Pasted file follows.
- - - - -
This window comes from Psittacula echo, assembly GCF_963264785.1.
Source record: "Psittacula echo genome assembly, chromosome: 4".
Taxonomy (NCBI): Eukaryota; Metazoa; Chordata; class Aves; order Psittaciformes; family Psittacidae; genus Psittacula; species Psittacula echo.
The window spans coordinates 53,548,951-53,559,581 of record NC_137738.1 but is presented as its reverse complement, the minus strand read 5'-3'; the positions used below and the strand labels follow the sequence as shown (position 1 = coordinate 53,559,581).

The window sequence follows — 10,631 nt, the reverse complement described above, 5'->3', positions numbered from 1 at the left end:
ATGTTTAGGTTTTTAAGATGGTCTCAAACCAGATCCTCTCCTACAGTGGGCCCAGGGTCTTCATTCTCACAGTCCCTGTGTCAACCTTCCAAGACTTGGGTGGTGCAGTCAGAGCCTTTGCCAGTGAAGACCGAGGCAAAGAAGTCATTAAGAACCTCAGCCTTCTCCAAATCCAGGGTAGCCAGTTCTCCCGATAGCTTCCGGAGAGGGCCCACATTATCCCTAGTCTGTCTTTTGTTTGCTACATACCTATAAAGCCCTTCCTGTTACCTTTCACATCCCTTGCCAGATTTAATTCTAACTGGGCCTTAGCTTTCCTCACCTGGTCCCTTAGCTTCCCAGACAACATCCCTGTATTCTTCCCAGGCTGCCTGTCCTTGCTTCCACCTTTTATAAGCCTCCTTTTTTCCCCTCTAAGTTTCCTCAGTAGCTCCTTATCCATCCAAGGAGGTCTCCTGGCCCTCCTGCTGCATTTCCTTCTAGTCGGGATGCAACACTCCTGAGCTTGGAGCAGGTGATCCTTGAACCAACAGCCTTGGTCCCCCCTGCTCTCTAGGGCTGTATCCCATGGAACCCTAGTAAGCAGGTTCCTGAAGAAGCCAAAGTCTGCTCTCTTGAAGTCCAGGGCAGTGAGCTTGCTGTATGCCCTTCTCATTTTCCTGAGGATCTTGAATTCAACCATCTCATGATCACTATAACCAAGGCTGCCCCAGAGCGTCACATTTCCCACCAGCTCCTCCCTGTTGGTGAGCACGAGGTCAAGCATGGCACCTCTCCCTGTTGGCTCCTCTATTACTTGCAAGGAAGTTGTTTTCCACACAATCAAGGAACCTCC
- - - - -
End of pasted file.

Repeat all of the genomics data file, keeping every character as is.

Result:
This window comes from Psittacula echo, assembly GCF_963264785.1.
Source record: "Psittacula echo genome assembly, chromosome: 4".
Taxonomy (NCBI): Eukaryota; Metazoa; Chordata; class Aves; order Psittaciformes; family Psittacidae; genus Psittacula; species Psittacula echo.
The window spans coordinates 53,548,951-53,559,581 of record NC_137738.1 but is presented as its reverse complement, the minus strand read 5'-3'; the positions used below and the strand labels follow the sequence as shown (position 1 = coordinate 53,559,581).

The window sequence follows — 10,631 nt, the reverse complement described above, 5'->3', positions numbered from 1 at the left end:
ATGTTTAGGTTTTTAAGATGGTCTCAAACCAGATCCTCTCCTACAGTGGGCCCAGGGTCTTCATTCTCACAGTCCCTGTGTCAACCTTCCAAGACTTGGGTGGTGCAGTCAGAGCCTTTGCCAGTGAAGACCGAGGCAAAGAAGTCATTAAGAACCTCAGCCTTCTCCAAATCCAGGGTAGCCAGTTCTCCCGATAGCTTCCGGAGAGGGCCCACATTATCCCTAGTCTGTCTTTTGTTTGCTACATACCTATAAAGCCCTTCCTGTTACCTTTCACATCCCTTGCCAGATTTAATTCTAACTGGGCCTTAGCTTTCCTCACCTGGTCCCTTAGCTTCCCAGACAACATCCCTGTATTCTTCCCAGGCTGCCTGTCCTTGCTTCCACCTTTTATAAGCCTCCTTTTTTCCCCTCTAAGTTTCCTCAGTAGCTCCTTATCCATCCAAGGAGGTCTCCTGGCCCTCCTGCTGCATTTCCTTCTAGTCGGGATGCAACACTCCTGAGCTTGGAGCAGGTGATCCTTGAACCAACAGCCTTGGTCCCCCCTGCTCTCTAGGGCTGTATCCCATGGAACCCTAGTAAGCAGGTTCCTGAAGAAGCCAAAGTCTGCTCTCTTGAAGTCCAGGGCAGTGAGCTTGCTGTATGCCCTTCTCATTTTCCTGAGGATCTTGAATTCAACCATCTCATGATCACTATAACCAAGGCTGCCCCAGAGCGTCACATTTCCCACCAGCTCCTCCCTGTTGGTGAGCACGAGGTCAAGCATGGCACCTCTCCCTGTTGGCTCCTCTATTACTTGCAAGGAAGTTGTTTTCCACACAATCAAGGAACCTCC